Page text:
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Erikson's Stages of Psychosocial Development b.ed notes


Erikson's Stages of Psychosocial Development ( Psychosocial Development Theory of Erikson)

Erikson's theory of psychosocial development holds a special place in psychology's personality theories. Like Freud, Erikson believes in sequential stages of personality development of the child. But he was not limited to Freud's psychosexual states, rather he propounded a better theory by including the social experiences of a person throughout his life in his personality theory. 

In this theory, Erikson has mentioned the stages of a person's entire life span, so some psychologists have also named this theory as Life-span development theory.

Erikson believes that at each stage of development, individuals experience conflicts, which are called crisis situations. This psychosocial challenge makes him stand at the turning point where he has to decide the direction of his development by taking appropriate decisions. If he emerges from this dilemma and is able to find an acceptable solution, he develops a positive psychosocial trait and if he fails to come out of this dilemma, he develops a negative psychosocial trait. social trait).


Erikson's theory of Psychosocial Development

Erikson has divided the entire life span into eight stages from the point of view of development The sequential description of all these stages is given below:

Basic Trust vs Mistrust

This is the first psychosocial stage of a child's development which lasts from birth to 18 months.

This stage is the basic stage of the child's development. Because in this stage the child is totally dependent on the caregivers. If the child gets full love and security from the caring parents, siblings and other relatives, then a sense of confidence is awakened in him and if they ignore him seeing him crying and crying, then the child Mistrust develops towards them. 

A person experiencing trust feels safe, secure and safe in the world while a child with mistrust, on the other hand, remains fearful and suspicious of others. 

When both faith and disbelief arise together and create a crisis situation for the child, then he gets confused. A child who successfully resolves this crisis develops a special kind of Psychosocial strength develops which Erikson termed as hope . This hopeful child becomes a person with faith in cultural and social values and religious beliefs when he becomes an adult.

Autonomy Vs Shame and Doubt

This second stage of psychosocial development 18 months to 3 year. 

In this stage the child focuses more on controlling his own behavior. Like Freud, Erikson also considers toilet-training important at this stage. But Erikson's thinking was different from Freud's.


They believe that when a child learns to control his bodily functions, he develops a sense of self reliance. Apart from this, the child can eat food of his choice, Learns to choose toys and clothes.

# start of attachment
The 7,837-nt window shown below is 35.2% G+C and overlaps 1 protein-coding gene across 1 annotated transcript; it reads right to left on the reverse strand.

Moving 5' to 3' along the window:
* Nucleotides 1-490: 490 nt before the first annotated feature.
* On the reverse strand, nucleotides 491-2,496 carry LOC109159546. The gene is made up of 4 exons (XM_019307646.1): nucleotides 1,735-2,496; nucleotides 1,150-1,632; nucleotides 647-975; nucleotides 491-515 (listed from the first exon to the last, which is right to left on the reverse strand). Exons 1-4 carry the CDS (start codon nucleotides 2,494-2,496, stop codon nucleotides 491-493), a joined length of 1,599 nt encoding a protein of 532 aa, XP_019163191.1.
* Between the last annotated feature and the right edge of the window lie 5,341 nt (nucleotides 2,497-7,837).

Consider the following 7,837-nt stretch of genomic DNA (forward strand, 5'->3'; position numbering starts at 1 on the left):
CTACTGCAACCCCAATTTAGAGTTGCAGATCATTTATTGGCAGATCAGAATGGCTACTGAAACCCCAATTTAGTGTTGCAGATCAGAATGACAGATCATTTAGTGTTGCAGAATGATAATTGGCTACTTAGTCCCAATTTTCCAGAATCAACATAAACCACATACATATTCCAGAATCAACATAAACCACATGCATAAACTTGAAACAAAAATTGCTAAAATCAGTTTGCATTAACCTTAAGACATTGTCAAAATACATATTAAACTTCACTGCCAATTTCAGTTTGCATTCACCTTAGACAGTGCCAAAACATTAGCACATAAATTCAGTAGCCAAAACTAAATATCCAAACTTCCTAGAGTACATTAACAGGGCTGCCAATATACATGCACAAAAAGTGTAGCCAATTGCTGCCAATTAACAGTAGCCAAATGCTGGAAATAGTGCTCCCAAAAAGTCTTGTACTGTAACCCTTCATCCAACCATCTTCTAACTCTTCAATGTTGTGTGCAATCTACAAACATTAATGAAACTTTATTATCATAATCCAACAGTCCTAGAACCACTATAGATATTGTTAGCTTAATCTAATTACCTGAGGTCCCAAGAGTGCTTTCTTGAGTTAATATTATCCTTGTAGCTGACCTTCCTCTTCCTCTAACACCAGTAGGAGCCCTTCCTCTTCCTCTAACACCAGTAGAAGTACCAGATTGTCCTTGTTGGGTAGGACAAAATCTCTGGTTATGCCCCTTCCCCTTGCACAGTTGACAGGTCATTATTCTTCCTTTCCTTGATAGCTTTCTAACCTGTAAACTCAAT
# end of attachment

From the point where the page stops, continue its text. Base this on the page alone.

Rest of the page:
So in this state they do not want to depend on others. 

In this stage, parents should provide opportunities to children to do their work on their own, but in some families, children are bullied and bullied for doing small and big work, due to which they doubt their ability and do simple things. Hesitates even to work with. 

When the child is successful in resolving the autonomy versus hesitation and doubt conflict, then the psychosocial power that emerges in his conscience is known aslt is called will power. 

Willpower helps the child to act independently, to choose things of his choice and to exercise self control. The children who do not emerge from the above mentioned crisis, feel a sense of inadequacy and doubt in their ability, due to which they are afraid to take decisions independently in doing any work.

Initiative vs Guilt

This third stage of psychosocial development of the child is from 3 years to 5 years.

It is the period of pre-school or early childhood in which the child tries to exert his power and show his dominance to others through play or interaction. He starts taking initiative in performing various activities and shows curiosity to know about the things found in the surrounding environment, hence he has an exploratory tendency during this period. 

That is, he wants to get more and more information. If the child's parents show indifference towards this trend or discourage him by punishing him, then he suffers from Guilt feeling. And hesitates to initiate any work. 

If the child succeeds in getting out of the dilemma of initiative versus guilt, then he develops a psychosocial quality called purpose. (Psychosocial Trait) arises which motivates him to do goal oriented behavior.


Therefore, parents should satisfy the curiosity of the children and motivate them to take initiative in completing the tasks.

Industry Vs. Inferiority

This fourth stage of psychosocial development lasts from the early school years to approximately 5 to 12 years of age. 

When children take initiative and experience success in interactions and other activities, they take pride in their abilities and more enthusiastically use their abilities and skills in new areas. If they get encouragement from parents and teachers for this work, then they become industrious . 

If the challenges in front of the child are so difficult that he fails to overcome them, then there is inferiority in him.The feeling of develops.